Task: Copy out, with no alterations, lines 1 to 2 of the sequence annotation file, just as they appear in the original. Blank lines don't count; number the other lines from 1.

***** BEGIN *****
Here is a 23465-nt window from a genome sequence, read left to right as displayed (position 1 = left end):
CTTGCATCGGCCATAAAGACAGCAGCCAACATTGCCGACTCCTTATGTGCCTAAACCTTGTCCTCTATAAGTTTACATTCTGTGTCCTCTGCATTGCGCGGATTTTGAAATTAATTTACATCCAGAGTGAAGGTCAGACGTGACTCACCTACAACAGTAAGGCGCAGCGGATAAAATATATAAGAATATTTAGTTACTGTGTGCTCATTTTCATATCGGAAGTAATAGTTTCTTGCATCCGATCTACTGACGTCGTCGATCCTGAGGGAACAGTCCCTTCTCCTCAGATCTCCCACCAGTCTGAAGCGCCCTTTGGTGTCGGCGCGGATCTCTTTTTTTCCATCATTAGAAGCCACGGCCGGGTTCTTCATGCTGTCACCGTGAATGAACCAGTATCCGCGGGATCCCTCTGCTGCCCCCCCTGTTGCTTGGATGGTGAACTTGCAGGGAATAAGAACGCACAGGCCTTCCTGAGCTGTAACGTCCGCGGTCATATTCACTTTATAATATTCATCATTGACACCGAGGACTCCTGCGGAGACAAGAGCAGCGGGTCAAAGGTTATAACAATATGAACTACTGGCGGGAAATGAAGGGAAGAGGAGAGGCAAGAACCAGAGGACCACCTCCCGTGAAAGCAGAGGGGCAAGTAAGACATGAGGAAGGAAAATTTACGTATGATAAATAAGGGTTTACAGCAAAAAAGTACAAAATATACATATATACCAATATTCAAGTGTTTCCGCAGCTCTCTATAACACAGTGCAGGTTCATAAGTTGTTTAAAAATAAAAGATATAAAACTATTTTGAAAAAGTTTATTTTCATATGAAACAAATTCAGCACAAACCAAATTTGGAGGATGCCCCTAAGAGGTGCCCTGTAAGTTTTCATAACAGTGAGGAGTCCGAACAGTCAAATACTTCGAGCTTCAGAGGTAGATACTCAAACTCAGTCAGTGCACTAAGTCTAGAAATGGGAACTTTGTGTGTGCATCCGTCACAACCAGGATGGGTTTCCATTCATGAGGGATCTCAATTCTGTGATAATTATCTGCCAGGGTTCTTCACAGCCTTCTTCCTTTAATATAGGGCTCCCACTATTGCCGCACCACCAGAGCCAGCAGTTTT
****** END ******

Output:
Here is a 23465-nt window from a genome sequence, read left to right as displayed (position 1 = left end):
CTTGCATCGGCCATAAAGACAGCAGCCAACATTGCCGACTCCTTATGTGCCTAAACCTTGTCCTCTATAAGTTTACATTCTGTGTCCTCTGCATTGCGCGGATTTTGAAATTAATTTACATCCAGAGTGAAGGTCAGACGTGACTCACCTACAACAGTAAGGCGCAGCGGATAAAATATATAAGAATATTTAGTTACTGTGTGCTCATTTTCATATCGGAAGTAATAGTTTCTTGCATCCGATCTACTGACGTCGTCGATCCTGAGGGAACAGTCCCTTCTCCTCAGATCTCCCACCAGTCTGAAGCGCCCTTTGGTGTCGGCGCGGATCTCTTTTTTTCCATCATTAGAAGCCACGGCCGGGTTCTTCATGCTGTCACCGTGAATGAACCAGTATCCGCGGGATCCCTCTGCTGCCCCCCCTGTTGCTTGGATGGTGAACTTGCAGGGAATAAGAACGCACAGGCCTTCCTGAGCTGTAACGTCCGCGGTCATATTCACTTTATAATATTCATCATTGACACCGAGGACTCCTGCGGAGACAAGAGCAGCGGGTCAAAGGTTATAACAATATGAACTACTGGCGGGAAATGAAGGGAAGAGGAGAGGCAAGAACCAGAGGACCACCTCCCGTGAAAGCAGAGGGGCAAGTAAGACATGAGGAAGGAAAATTTACGTATGATAAATAAGGGTTTACAGCAAAAAAGTACAAAATATACATATATACCAATATTCAAGTGTTTCCGCAGCTCTCTATAACACAGTGCAGGTTCATAAGTTGTTTAAAAATAAAAGATATAAAACTATTTTGAAAAAGTTTATTTTCATATGAAACAAATTCAGCACAAACCAAATTTGGAGGATGCCCCTAAGAGGTGCCCTGTAAGTTTTCATAACAGTGAGGAGTCCGAACAGTCAAATACTTCGAGCTTCAGAGGTAGATACTCAAACTCAGTCAGTGCACTAAGTCTAGAAATGGGAACTTTGTGTGTGCATCCGTCACAACCAGGATGGGTTTCCATTCATGAGGGATCTCAATTCTGTGATAATTATCTGCCAGGGTTCTTCACAGCCTTCTTCCTTTAATATAGGGCTCCCACTATTGCCGCACCACCAGAGCCAGCAGTTTT